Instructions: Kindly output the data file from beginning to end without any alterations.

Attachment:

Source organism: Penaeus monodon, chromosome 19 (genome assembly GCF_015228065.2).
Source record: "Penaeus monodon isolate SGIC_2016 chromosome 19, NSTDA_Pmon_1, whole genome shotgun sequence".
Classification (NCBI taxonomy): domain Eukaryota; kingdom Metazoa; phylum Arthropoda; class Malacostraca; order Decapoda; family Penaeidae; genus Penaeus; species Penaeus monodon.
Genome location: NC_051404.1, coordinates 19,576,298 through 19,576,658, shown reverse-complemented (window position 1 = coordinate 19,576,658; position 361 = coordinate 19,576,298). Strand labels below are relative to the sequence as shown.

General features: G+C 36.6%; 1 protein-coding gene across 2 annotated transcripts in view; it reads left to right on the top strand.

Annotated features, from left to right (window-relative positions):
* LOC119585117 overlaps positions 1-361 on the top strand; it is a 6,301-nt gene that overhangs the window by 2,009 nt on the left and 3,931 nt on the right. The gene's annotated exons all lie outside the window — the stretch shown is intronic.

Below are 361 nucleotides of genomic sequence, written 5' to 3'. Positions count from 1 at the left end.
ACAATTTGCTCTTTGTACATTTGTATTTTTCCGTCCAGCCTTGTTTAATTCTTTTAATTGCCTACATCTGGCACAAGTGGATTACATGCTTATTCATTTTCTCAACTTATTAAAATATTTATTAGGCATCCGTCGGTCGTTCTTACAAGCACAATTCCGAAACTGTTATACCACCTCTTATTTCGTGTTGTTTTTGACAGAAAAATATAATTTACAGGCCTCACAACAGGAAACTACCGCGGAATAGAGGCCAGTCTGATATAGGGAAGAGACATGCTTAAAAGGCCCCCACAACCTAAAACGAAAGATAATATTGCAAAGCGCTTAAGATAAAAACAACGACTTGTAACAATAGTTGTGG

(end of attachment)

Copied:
Source organism: Penaeus monodon, chromosome 19 (genome assembly GCF_015228065.2).
Source record: "Penaeus monodon isolate SGIC_2016 chromosome 19, NSTDA_Pmon_1, whole genome shotgun sequence".
Classification (NCBI taxonomy): domain Eukaryota; kingdom Metazoa; phylum Arthropoda; class Malacostraca; order Decapoda; family Penaeidae; genus Penaeus; species Penaeus monodon.
Genome location: NC_051404.1, coordinates 19,576,298 through 19,576,658, shown reverse-complemented (window position 1 = coordinate 19,576,658; position 361 = coordinate 19,576,298). Strand labels below are relative to the sequence as shown.

General features: G+C 36.6%; 1 protein-coding gene across 2 annotated transcripts in view; it reads left to right on the top strand.

Annotated features, from left to right (window-relative positions):
* LOC119585117 overlaps positions 1-361 on the top strand; it is a 6,301-nt gene that overhangs the window by 2,009 nt on the left and 3,931 nt on the right. The gene's annotated exons all lie outside the window — the stretch shown is intronic.

Below are 361 nucleotides of genomic sequence, written 5' to 3'. Positions count from 1 at the left end.
ACAATTTGCTCTTTGTACATTTGTATTTTTCCGTCCAGCCTTGTTTAATTCTTTTAATTGCCTACATCTGGCACAAGTGGATTACATGCTTATTCATTTTCTCAACTTATTAAAATATTTATTAGGCATCCGTCGGTCGTTCTTACAAGCACAATTCCGAAACTGTTATACCACCTCTTATTTCGTGTTGTTTTTGACAGAAAAATATAATTTACAGGCCTCACAACAGGAAACTACCGCGGAATAGAGGCCAGTCTGATATAGGGAAGAGACATGCTTAAAAGGCCCCCACAACCTAAAACGAAAGATAATATTGCAAAGCGCTTAAGATAAAAACAACGACTTGTAACAATAGTTGTGG